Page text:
Brexit: why Northern Ireland might learn to love the Protocol
The arrangement has many advantages, even for trade unionists who hate it the most.
Unionists in Northern Ireland are extremely angry right now, for whatever reason. A Conservative government and even a movement that many sympathized with – just trying to ‘get Brexit done’ – ended up erecting a trade barrier along the Irish Sea.
It cut Unionists off from the rest of the UK, only slightly in practice but much more symbolically – challenging their own sense of state and nationality in a changing world.
They have, to be completely honest, more than enough to complain about. It’s not just that they have joined the long list of people betrayed by Boris Johnson, a roll call of rather dogged promises and hopes that will only grow longer over time.
It is that the British government went over their heads, as it has done so many times before, negotiating with Dublin and Brussels, before presenting the leaders of unionism with something almost impossible to sell. to their militants and to the most intractable adherents of loyalty in the street.
The point of principle is also important: why should Antrim and Armagh be treated any differently from Sussex and Surrey? If you are an employer in Northern Ireland, you should in principle have the right to move your property, or the property of others, to your own country as you wish. It is not rocket science.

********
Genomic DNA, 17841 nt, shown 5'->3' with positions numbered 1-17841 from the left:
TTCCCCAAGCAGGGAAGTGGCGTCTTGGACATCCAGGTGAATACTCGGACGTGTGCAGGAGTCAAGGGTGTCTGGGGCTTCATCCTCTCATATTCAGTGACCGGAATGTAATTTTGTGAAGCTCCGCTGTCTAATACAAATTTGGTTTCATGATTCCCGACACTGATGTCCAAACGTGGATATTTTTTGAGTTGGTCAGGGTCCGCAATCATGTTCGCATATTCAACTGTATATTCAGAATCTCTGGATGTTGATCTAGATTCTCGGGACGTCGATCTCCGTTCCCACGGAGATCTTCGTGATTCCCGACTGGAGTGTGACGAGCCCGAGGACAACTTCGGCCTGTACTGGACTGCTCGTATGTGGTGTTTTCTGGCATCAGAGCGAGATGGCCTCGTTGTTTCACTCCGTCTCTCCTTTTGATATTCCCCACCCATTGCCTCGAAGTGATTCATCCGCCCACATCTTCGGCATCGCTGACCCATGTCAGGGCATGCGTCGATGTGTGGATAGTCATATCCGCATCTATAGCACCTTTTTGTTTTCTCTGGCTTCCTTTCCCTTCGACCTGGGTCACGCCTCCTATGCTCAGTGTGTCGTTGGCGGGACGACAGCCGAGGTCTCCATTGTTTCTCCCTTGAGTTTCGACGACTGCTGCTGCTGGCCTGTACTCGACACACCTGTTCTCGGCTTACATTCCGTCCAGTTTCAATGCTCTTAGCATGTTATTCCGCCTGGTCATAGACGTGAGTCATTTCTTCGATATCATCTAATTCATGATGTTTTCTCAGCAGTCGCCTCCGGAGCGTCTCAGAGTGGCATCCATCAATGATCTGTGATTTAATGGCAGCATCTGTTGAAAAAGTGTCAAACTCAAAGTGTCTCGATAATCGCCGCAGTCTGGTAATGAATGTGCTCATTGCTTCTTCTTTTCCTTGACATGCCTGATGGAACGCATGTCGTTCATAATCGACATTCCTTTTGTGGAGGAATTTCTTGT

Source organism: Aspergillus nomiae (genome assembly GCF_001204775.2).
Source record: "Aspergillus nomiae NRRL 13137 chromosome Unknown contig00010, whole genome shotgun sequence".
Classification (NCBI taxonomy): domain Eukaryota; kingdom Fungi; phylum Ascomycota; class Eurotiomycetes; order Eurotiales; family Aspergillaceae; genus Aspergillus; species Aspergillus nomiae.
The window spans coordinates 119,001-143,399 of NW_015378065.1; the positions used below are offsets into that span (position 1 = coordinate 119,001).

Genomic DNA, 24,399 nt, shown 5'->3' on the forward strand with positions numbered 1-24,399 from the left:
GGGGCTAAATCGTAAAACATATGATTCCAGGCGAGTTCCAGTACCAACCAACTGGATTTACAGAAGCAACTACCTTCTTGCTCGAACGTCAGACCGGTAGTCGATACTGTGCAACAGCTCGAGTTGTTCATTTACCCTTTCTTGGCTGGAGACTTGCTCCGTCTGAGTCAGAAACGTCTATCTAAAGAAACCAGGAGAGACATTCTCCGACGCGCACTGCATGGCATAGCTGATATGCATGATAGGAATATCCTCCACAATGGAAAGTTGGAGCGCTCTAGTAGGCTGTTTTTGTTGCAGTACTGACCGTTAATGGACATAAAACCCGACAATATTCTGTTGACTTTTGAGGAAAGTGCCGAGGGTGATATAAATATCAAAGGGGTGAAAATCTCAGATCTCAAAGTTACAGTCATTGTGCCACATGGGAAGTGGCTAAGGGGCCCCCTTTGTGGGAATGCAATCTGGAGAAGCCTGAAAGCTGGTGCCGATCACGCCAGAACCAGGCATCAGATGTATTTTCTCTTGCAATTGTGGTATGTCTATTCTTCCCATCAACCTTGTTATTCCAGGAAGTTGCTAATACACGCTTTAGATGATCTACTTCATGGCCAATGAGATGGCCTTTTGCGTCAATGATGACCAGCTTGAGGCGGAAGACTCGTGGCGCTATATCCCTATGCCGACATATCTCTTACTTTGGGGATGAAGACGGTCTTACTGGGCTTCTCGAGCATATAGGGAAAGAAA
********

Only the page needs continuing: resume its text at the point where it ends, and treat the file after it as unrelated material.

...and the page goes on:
That said, principle is not everything, and there are many ways that everyone in Northern Ireland can embrace (or, perhaps, reluctantly accept) the Protocol. The world is teeming with intolerable injustice, and many are close to home in a Northern Ireland still torn by division and mistrust: Are sausage imports and (admittedly a lot) form-filling really as important as it is? do they appear so in the abstract?
One would not think so, given the entire infrastructure that the Brexit settlement lends to Northern Ireland.
The Protocol unlocked everything, after years under Theresa May of trying to break down a door that was not so much nailed shut as it was bricked up and repainted.
It was based on a sort of magical thought: that Northern Ireland could both live within the customs union that helps to constitute the United Kingdom, but also follow most of the rules of the single market when it comes to trade in physical goods.